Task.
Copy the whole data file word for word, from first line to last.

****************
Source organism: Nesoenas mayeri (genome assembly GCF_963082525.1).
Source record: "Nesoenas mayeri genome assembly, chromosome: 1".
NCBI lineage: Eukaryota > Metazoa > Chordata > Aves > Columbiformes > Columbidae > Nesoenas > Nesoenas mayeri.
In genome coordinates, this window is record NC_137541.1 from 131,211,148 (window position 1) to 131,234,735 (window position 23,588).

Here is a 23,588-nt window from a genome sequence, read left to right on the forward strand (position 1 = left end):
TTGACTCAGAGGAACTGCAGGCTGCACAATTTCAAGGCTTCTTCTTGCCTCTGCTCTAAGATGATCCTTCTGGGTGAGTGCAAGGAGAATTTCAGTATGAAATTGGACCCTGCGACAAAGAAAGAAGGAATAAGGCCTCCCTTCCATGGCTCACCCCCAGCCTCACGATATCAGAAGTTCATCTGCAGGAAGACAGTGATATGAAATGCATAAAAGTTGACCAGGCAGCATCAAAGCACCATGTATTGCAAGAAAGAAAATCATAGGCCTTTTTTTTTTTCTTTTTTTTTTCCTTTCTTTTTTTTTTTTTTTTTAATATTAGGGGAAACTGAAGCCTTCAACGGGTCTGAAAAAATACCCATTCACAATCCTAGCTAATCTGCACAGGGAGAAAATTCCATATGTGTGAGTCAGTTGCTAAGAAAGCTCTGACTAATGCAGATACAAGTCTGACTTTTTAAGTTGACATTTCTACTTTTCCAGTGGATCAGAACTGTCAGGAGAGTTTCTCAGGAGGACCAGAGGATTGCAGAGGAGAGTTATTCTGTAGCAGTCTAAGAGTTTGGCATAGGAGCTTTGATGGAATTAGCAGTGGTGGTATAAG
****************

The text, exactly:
Source organism: Nesoenas mayeri (genome assembly GCF_963082525.1).
Source record: "Nesoenas mayeri genome assembly, chromosome: 1".
NCBI lineage: Eukaryota > Metazoa > Chordata > Aves > Columbiformes > Columbidae > Nesoenas > Nesoenas mayeri.
In genome coordinates, this window is record NC_137541.1 from 131,211,148 (window position 1) to 131,234,735 (window position 23,588).

Here is a 23,588-nt window from a genome sequence, read left to right on the forward strand (position 1 = left end):
TTGACTCAGAGGAACTGCAGGCTGCACAATTTCAAGGCTTCTTCTTGCCTCTGCTCTAAGATGATCCTTCTGGGTGAGTGCAAGGAGAATTTCAGTATGAAATTGGACCCTGCGACAAAGAAAGAAGGAATAAGGCCTCCCTTCCATGGCTCACCCCCAGCCTCACGATATCAGAAGTTCATCTGCAGGAAGACAGTGATATGAAATGCATAAAAGTTGACCAGGCAGCATCAAAGCACCATGTATTGCAAGAAAGAAAATCATAGGCCTTTTTTTTTTTCTTTTTTTTTTCCTTTCTTTTTTTTTTTTTTTTTAATATTAGGGGAAACTGAAGCCTTCAACGGGTCTGAAAAAATACCCATTCACAATCCTAGCTAATCTGCACAGGGAGAAAATTCCATATGTGTGAGTCAGTTGCTAAGAAAGCTCTGACTAATGCAGATACAAGTCTGACTTTTTAAGTTGACATTTCTACTTTTCCAGTGGATCAGAACTGTCAGGAGAGTTTCTCAGGAGGACCAGAGGATTGCAGAGGAGAGTTATTCTGTAGCAGTCTAAGAGTTTGGCATAGGAGCTTTGATGGAATTAGCAGTGGTGGTATAAG